“As well as increasing teacher supply, we are also ensuring our young people, whose learning has been disrupted by COVID-19, won’t fall behind,” Education Minister Chris Hipkins said.

“We know that young people have missed some crucial time in the classroom throughout the last two and a half years and we need to address the impact of that head-on.

“So we are putting $20 million towards additional teaching and tutoring services. This will include exam preparation, workshops, tutorials and homework, and one-on-one mentoring. We know that schools are best placed to make the best decisions to target the funding where it is needed most,” Chris Hipkins said.

Of this, over $2 million will support programmes designed specifically for Māori and Pacific students, while $17.4 million will help year 7-13 students in schools with greater proportions of young people facing socio-economic challenges to educational achievement, which have been exacerbated by COVID-19.

“The Ministry of Education will expand existing community-led programmes across the motu that can target the specific needs of Māori and Pacific NCEA learners in their community,” Jan Tinetti said.

“Altogether, these community-led programmes will be able to help at least 2,245 year 11 to 13 Māori and Pacific learners get extra practical NCEA help during Term 4 this year.

“The Equity Index will be used to weight the rest of the funding, and schools will decide which students are offered the service, drawing on their knowledge of their own learners. The Ministry will also directly purchase additional tutoring and teaching for non-enrolled or at-risk students, to help support them to re-engage with schooling.

“In addition, 500 more Te Kura dual tuition summer school places are being added. This gives students in Years 11 and 12 more time to study over the 2022–2023 summer term to gain those all-important credits.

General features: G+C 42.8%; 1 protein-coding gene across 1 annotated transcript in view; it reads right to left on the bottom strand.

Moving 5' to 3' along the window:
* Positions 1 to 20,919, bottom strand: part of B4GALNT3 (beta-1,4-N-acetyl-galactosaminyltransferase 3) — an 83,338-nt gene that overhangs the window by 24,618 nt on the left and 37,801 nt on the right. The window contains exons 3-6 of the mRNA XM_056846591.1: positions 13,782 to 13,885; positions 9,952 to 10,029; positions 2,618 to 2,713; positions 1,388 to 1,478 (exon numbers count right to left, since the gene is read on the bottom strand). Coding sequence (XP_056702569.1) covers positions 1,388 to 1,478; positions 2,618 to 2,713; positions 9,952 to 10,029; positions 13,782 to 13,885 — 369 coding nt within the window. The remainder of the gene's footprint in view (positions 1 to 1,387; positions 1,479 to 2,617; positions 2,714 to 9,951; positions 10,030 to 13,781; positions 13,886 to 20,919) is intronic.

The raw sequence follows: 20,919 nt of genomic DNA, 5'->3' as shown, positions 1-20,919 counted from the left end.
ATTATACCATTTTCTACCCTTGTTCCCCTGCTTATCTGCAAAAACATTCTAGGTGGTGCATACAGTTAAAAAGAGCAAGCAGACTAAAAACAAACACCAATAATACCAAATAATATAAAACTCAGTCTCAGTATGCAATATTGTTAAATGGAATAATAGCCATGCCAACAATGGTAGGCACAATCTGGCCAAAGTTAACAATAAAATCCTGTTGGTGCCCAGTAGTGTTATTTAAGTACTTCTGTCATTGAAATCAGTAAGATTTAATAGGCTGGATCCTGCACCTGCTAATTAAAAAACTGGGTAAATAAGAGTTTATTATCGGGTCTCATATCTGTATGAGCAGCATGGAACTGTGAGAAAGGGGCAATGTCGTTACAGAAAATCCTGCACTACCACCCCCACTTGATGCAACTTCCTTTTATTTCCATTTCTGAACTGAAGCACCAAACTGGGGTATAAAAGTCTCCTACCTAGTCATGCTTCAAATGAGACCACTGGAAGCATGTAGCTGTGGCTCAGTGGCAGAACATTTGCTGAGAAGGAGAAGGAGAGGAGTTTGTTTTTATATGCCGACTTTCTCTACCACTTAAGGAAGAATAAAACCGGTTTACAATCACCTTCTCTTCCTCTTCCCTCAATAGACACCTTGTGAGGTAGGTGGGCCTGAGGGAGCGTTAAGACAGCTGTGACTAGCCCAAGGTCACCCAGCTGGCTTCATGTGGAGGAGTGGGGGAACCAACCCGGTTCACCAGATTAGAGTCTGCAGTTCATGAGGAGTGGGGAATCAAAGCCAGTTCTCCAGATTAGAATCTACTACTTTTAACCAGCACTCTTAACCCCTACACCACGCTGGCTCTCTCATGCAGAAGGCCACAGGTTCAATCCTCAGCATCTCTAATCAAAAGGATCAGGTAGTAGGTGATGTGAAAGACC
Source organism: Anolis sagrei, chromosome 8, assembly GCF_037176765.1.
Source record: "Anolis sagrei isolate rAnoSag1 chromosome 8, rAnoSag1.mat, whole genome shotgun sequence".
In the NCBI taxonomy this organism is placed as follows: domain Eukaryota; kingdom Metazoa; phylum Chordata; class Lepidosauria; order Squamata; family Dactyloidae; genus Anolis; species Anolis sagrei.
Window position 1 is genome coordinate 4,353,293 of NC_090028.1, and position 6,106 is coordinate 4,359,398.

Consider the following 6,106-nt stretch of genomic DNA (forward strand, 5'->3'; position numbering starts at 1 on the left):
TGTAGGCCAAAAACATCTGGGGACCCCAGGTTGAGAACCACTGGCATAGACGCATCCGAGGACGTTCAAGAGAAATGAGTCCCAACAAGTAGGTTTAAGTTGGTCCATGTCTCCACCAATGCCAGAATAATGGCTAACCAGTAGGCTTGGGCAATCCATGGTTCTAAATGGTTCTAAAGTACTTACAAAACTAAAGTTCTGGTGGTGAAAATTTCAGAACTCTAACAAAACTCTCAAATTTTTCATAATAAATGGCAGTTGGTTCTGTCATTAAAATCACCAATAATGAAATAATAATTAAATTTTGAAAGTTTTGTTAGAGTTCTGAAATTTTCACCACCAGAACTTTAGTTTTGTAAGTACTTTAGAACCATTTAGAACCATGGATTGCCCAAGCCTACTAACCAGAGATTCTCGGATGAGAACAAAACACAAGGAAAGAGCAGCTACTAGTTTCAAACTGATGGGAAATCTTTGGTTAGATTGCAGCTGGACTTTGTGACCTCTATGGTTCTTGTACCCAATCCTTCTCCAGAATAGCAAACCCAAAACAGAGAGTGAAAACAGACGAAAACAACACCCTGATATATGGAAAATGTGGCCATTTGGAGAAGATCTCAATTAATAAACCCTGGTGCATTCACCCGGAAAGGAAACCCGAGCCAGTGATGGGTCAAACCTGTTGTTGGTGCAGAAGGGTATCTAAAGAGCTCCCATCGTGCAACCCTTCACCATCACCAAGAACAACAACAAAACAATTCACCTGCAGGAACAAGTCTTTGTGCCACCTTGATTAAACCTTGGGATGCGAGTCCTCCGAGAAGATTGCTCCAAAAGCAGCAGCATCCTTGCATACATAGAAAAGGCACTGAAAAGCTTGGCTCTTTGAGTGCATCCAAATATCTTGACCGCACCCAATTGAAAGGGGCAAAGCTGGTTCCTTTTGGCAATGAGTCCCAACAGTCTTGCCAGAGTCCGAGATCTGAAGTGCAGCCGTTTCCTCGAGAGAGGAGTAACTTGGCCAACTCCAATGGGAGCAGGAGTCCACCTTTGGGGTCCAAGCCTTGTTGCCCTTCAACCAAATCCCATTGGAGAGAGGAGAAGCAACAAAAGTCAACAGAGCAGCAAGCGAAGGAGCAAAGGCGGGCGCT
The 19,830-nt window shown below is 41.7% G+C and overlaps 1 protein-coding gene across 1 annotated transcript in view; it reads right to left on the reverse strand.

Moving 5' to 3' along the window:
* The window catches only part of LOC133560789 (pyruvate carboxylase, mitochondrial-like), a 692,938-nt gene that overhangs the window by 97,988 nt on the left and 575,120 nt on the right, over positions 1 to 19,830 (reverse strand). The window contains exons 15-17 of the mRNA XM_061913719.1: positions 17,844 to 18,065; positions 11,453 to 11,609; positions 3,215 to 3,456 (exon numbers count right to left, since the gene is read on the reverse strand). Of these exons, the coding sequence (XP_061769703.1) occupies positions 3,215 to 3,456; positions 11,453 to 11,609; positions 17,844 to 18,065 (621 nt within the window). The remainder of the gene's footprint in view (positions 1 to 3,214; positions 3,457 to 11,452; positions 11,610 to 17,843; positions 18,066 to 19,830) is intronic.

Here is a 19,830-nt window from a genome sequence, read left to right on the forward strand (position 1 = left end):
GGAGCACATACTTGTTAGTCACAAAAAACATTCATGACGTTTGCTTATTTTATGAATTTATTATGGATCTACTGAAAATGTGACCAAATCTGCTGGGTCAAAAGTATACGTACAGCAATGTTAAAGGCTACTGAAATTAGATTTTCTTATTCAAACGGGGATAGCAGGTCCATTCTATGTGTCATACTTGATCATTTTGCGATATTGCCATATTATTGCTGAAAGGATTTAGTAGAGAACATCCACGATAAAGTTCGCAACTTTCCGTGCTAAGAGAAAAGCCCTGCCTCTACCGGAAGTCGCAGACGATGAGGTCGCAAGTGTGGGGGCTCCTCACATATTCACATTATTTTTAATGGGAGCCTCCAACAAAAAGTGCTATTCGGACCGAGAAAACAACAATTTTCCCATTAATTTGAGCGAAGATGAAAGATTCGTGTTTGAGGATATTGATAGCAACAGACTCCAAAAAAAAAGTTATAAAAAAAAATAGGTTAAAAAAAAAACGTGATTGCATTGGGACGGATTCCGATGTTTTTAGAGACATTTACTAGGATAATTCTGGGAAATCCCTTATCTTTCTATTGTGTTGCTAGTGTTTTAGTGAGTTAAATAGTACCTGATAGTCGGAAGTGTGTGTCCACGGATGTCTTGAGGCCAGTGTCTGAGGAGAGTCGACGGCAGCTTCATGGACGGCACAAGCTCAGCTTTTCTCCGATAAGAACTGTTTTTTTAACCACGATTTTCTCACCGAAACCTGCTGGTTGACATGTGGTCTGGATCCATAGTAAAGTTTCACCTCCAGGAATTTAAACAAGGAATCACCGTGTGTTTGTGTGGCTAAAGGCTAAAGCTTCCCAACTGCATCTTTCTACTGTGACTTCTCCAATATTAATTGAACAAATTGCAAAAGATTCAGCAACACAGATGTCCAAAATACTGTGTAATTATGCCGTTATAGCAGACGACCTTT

“The Government has confidence that through addressing teacher supply issues and improving students’ outcomes through additional learning resources, we will be able to address some of the inequities that have been made worse by the COVID-19 pandemic.

“We are committed to ensuring all our tamariki receive the supports they need to overcome obstacles in their learning,” Jan Tinetti said.

These  notes were added to the press statement:

To boost overseas teacher supply we are:

      • Extending two grants – the Overseas Relocation Grant and Overseas Finders Fee – that compensate teachers and employers for the additional costs of immigrating or hiring abroad
      • Funding additional roles – in the New Zealand Qualifications Authority, Teaching Council and Education Payroll Limited – to speed up processing times for overseas teacher assessments. Funding is also being provided to the New Zealand Qualifications Authority, so International Qualification Assessment Fees for migrant teachers can be waived.

To boost domestic teacher supply we are:

      • Increasing the number of Te Huawhiti | Career Changer Scholarships available, to support people to move into teaching
      • Funding 100 places in school-embedded Initial Teacher Education schemes that allow trainee teachers to be trained in schools while studying remotely
      • Expanding the Beginning Teacher Vacancy Scheme (BTVS) that connects beginning and returning teachers to teaching positions in schools with high need and incentivises them to stay in the role :

Leave a Reply

Fill in your details below or click an icon to log in:

WordPress.com Logo

You are commenting using your WordPress.com account. Log Out /  Change )

Twitter picture

You are commenting using your Twitter account. Log Out /  Change )

Facebook photo

You are commenting using your Facebook account. Log Out /  Change )

Connecting to %s

This site uses Akismet to reduce spam. Learn how your comment data is processed.